CA: What I am working on right now involves sustainability issues. I work on other things but this is a big one. Countries that are developing these days in essence have to consider a different recipe than the twentieth century recipe. If we are going to maintain reasonable environmental conditions globally then everybody has to make some adjustments. This is going to include developing countries at least eventually. Take for example dealing with emissions related to climate change. It simply cannot be done mathematically without incorporating the middle-income countries.

At the same time we can get away with providing needs to low-income countries but what we are hoping for is that they grow and become middle-income countries. That will happen within relatively short periods of time, especially when you consider climate change. As middle-income countries they will be coming to grips with global environmental issues at the same time. It seems to me that in many cases to confront global environmental issues now, even in low-income countries, then start to make some sense because you do not want to arrive at middle-income status within an entirely inappropriate structure. Obviously, there are important trade-offs here. We do not want to give up development objectives in order to maintain environmental objectives, but there may not be as much tension as we think in all of these particular instances. That is where a lot of work is concentrated.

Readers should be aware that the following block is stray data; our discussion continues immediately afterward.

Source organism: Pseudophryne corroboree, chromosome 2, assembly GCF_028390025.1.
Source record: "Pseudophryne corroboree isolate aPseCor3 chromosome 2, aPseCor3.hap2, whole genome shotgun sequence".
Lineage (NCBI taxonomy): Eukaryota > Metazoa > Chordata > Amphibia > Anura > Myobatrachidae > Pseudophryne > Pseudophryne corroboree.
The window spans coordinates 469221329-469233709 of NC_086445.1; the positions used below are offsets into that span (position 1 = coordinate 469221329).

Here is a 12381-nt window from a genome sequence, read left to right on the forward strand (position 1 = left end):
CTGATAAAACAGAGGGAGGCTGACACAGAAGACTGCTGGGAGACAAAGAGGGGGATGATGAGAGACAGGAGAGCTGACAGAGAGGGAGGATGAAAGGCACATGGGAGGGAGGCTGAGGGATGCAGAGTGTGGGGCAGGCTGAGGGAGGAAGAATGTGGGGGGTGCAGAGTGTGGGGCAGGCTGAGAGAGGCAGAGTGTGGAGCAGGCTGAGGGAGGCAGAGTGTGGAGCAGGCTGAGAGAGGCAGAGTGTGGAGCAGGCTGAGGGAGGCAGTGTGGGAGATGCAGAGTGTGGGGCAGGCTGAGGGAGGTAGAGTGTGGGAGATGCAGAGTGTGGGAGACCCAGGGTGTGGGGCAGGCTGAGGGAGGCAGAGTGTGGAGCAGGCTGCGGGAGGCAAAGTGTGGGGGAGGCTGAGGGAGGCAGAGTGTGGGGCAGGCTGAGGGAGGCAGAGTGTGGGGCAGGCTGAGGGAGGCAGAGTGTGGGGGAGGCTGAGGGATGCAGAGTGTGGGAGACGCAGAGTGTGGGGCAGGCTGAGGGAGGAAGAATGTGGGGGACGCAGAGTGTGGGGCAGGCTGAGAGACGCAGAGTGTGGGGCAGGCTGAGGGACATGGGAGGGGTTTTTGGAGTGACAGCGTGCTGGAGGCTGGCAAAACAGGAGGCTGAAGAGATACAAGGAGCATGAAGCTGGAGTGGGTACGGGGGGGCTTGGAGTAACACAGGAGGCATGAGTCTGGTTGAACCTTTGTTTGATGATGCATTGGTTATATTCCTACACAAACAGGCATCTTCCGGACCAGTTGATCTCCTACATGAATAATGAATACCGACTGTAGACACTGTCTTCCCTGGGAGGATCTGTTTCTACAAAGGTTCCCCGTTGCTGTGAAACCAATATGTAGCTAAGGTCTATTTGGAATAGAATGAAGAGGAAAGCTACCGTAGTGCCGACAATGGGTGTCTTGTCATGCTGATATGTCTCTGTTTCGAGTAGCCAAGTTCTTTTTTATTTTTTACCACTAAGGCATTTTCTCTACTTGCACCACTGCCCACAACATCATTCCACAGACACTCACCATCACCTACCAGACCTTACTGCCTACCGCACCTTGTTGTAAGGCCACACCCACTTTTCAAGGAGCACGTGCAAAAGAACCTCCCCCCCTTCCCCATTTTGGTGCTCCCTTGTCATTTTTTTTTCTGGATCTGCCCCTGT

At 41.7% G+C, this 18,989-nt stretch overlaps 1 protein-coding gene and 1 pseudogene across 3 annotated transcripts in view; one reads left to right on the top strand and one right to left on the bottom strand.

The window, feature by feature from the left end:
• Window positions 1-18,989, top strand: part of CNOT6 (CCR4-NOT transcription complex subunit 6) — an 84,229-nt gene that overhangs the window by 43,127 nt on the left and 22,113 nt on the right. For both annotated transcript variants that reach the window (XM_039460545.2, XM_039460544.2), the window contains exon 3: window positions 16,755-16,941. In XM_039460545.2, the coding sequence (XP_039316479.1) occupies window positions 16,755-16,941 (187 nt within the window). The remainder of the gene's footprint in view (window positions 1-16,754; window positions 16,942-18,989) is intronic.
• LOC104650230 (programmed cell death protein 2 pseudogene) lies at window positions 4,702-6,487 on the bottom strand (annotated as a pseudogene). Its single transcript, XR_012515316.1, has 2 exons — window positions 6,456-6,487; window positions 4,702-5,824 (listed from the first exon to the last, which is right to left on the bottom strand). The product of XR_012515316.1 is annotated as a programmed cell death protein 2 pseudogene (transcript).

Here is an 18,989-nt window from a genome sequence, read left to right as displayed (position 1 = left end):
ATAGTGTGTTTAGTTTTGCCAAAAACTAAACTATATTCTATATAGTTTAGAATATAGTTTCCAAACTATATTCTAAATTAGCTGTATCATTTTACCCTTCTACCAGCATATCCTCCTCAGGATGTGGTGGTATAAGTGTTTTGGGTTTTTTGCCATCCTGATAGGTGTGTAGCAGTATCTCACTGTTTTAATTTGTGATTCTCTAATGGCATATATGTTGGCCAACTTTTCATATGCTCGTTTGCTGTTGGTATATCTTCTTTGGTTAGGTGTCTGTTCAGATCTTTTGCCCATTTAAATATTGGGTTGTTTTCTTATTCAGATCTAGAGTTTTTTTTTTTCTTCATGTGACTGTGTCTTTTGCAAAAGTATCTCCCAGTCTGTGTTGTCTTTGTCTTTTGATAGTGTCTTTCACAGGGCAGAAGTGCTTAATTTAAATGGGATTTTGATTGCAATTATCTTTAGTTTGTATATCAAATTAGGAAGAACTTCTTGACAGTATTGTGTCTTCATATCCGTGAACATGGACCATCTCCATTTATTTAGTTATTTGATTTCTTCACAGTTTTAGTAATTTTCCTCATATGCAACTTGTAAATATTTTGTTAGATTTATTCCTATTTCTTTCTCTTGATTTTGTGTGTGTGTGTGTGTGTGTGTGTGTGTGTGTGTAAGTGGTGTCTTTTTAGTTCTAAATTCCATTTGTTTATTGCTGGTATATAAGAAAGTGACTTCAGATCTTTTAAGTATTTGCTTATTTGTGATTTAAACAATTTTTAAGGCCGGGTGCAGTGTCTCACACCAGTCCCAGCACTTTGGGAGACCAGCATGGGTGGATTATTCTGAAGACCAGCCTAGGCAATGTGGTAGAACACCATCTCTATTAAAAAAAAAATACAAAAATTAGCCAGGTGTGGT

In the second part of this interview Channing Arndt tells us more about past projects he has worked on at UNU-WIDER and his integrated approach to research in developing countries.

Carl-Gustav Linden is Communications Consultant at UNU-WIDER

WIDERAngle newsletter
June-July 2014
ISSN 1238-9544

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Transforming Economic Structures in Africa – An Interview with Margaret McMillan